Directed by Gus Van Sant.
Written by Dustin Lance Black.
Starring Sean Penn, Emile Hirsch, Josh Brolin and James Franco.
Release Year: 2008
Review Date: 12/20/08
Meg and I have been trying to see "Milk" for
a couple of weeks now...finally, our run of bad movies seen together
Even though I will never forgive director
Gus Van Sant for the shiterrible, intolerable drama
"Gerry", "Milk" gives
us more of the man that was so great with movies like "To Die For",
"Good Will Hunting" and
"Elephant." Telling the true story of San Francisco City
Supervisor Harvey Milk and the last eight years of his life--lover
of people (but, sexually, men), gay activist, mayoral hopeful--Van
Sant's film revolves mainly around Harvey (Sean Penn) and his team
of firebreathing political types; Harvey's last two boyfriends,
Scott Smith (James Franco) and Jack Lira (Diego Luna); San
Francisco's change in slowly becoming maybe the gay rights capital
of the country, starting in the Castro District...and, Dan White
(Josh Brolin), another of the city's 11 supervisors who at first
tries to ally himself with Milk on the city council before seeing
the need to go about business his own special way.
The movie begins with the announcement that
Milk and the city's mayor, George Moscone (Victor Garber, Sydney's
dad from "Alias"), have been assassinated in 1978, and then we start
from 1970 to fill in the blanks. Mixing a lot of file footage
from the time, from TV reports on major news programs to random
shots of San Francisco "back in the day", "Milk" has a docudrama
feel that works thanks to a ton of great performances that bring it
to life. I'll have a hard time believing anyone will beat Penn
this year for an Oscar...the part is rich, the performance is
stunning, and maybe the best part of it is Penn's intimacy with his
character's movements and emotional connection to the Scott & Jack
characters. There aren't any
Mountain" moments in "Milk", but I was really impressed with how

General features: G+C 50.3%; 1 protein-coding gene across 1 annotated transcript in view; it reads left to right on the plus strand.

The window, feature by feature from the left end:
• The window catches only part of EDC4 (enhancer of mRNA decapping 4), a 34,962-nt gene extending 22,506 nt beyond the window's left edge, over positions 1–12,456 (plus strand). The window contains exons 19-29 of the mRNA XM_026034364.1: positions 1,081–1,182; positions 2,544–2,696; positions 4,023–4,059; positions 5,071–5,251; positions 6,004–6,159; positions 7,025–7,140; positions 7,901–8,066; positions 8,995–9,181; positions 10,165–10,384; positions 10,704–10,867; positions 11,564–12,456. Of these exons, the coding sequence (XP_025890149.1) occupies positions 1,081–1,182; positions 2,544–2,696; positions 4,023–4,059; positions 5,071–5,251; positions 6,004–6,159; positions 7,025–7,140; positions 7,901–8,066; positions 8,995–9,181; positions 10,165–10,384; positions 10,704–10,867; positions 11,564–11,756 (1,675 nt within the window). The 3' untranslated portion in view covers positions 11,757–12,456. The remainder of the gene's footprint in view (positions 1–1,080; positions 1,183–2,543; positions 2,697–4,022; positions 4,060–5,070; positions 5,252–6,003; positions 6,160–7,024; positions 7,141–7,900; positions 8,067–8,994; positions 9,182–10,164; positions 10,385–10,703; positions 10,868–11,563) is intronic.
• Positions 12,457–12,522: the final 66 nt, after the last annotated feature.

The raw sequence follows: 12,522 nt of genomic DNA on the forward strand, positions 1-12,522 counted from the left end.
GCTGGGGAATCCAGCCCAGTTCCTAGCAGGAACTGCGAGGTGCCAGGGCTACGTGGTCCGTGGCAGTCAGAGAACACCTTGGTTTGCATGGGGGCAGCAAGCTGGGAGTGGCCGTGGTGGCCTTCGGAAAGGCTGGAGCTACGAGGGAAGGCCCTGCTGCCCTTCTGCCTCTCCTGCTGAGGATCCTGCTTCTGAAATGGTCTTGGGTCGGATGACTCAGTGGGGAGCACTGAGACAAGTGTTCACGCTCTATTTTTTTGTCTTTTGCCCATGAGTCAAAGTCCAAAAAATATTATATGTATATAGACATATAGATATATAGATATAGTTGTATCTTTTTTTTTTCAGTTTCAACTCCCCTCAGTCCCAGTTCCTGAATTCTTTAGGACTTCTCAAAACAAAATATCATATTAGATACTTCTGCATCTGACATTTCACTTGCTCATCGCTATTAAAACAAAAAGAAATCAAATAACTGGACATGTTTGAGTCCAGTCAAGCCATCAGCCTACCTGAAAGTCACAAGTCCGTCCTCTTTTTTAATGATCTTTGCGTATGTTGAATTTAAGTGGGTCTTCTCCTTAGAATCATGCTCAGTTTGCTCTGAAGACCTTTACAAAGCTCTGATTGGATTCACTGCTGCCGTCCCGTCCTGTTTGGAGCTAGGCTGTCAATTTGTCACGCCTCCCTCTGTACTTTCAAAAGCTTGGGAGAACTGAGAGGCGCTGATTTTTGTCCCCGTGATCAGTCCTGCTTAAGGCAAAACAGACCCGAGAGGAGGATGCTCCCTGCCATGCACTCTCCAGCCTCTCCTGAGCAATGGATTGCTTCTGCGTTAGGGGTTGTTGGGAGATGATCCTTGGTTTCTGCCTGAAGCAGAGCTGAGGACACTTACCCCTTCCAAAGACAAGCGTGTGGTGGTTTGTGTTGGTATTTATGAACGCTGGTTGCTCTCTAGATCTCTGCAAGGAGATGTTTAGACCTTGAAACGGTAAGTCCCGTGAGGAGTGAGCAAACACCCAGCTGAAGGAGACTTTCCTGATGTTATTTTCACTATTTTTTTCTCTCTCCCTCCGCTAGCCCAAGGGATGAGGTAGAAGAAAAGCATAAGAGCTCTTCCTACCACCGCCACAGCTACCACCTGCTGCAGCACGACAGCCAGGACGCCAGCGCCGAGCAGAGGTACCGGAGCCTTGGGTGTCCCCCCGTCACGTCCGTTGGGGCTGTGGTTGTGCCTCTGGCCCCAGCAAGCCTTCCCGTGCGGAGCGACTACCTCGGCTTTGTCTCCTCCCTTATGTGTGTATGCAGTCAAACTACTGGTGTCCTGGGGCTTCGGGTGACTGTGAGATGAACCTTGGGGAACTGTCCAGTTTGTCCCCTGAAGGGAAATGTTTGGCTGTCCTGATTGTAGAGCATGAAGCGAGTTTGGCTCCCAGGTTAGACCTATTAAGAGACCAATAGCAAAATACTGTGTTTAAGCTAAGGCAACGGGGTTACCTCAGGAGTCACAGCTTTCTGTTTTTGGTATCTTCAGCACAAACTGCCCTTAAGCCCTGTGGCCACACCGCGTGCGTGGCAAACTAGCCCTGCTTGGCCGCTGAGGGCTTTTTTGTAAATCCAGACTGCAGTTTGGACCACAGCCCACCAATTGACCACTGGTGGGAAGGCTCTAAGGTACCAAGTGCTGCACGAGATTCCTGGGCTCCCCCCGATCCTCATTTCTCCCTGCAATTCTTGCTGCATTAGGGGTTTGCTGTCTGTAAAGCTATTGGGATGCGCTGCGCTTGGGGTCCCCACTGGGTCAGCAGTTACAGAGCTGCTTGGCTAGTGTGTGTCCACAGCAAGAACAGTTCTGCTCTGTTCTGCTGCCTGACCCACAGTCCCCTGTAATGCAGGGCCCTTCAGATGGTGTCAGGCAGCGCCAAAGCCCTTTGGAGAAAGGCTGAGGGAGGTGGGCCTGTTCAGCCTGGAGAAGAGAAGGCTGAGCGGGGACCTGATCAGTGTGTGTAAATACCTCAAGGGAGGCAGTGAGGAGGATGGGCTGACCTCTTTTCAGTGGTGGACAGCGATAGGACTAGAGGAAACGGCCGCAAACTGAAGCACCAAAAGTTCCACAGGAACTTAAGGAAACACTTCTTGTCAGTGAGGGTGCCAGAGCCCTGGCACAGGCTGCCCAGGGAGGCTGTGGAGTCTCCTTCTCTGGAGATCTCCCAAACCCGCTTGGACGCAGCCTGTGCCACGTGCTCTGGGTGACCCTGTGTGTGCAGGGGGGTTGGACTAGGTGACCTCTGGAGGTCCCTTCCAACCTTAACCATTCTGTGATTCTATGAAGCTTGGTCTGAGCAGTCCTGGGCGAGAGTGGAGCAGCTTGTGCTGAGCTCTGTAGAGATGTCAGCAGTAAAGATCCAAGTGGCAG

sensitive Penn is in this role. Hugs with his election teams.
Reactions to major tragedies. Caressing other men in bedroom
scenes. It's the whole package, and the win will be very
deserved for one of our best performers.
But, even after Penn, you get a boatload of
good stuff. Franco is great...Luna, even though his character
(as written) is annoying, still inhabits the role well. Emile
Hirsch is wearing so much hair as Milk's right-hand political man
that he is almost unrecognizable (he played the lead in Penn's
Wild", as well as
but he is also fantastic...Brolin has already won the National Board
of Review Award for Best Supporting Actor for "Milk", so that ought
to say something. The film has no major gaps in blahness (even
though I was asleep for about 30 seconds during this puppy), it has
the ending promised in the intro, and for anyone who has spent
significant time in San Francisco (i.e., Meg and I), the film just
means more because some of the sights are well-traveled places of
the mind. The film's only major misstep to me was the lack of
in-movie character development of the city mayor (played by
Garber)...I thought this was worth two or three scenes of his own to
more fully round out why he is so in support of Milk's gay
initiatives, after seemingly so many other mayors said "No, thanks."
Otherwise, "Milk" is great. Ahh,
December...it's making the other eleven months of the year somewhat
Rating: Opening Weekend
Comments? Drop me a line at
Bellview Rating System:
"Opening Weekend": This is
the highest rating a movie can receive. Reserved for movies that
exhibit the highest level of acting, plot, character development,
setting...or Salma Hayek. Not necessarily in that order.
"$X.XX Show": This price
changes each year due to the inflation of movie prices; currently,
it is the $9.50 Show. While not technically perfect, this is a
movie that will still entertain you at a very high level.
"Undercover Brother" falls into this category; it's no "Casablanca",
but you'll have a great time watching. The $9.50 Show won't win any
Oscars, but you'll be quoting lines from the thing for ages (see
"Matinee": An average movie
that merits no more than a $6.50 viewing at your local theater.
Seeing it for less than $9.50 will make you feel a lot better about
yourself. A movie like "Blue Crush" fits this category; you leave
the theater saying "That wasn't too bad...man, did you see that
Lakers game last night?"
"Rental": This rating
indicates a movie that you see in the previews and say to your
friend, "I'll be sure to miss that one." Mostly forgettable, you
couldn't lose too much by going to Hollywood Video and paying $3 to
watch it with your sig other, but you would only do that if the
video store was out of copies of "Ronin." If you can, see this
movie for free. This is what your TV Guide would give "one and a
"Hard Vice": This rating is
the bottom of the barrel. A movie that only six other human beings
have witnessed, this is the worst movie I have ever seen. A Shannon
Tweed "thriller," it is so bad as to be funny during almost every
one of its 84 minutes, and includes the worst ending ever put into a
movie. Marginally worse than "Cabin Boy", "The Avengers" or
"Leonard, Part 6", this rating means that you should avoid this
movie at all costs, or no costs, EVEN IF YOU CAN SEE IT FOR FREE!
(Warning: strong profanity will be used in all reviews of "Hard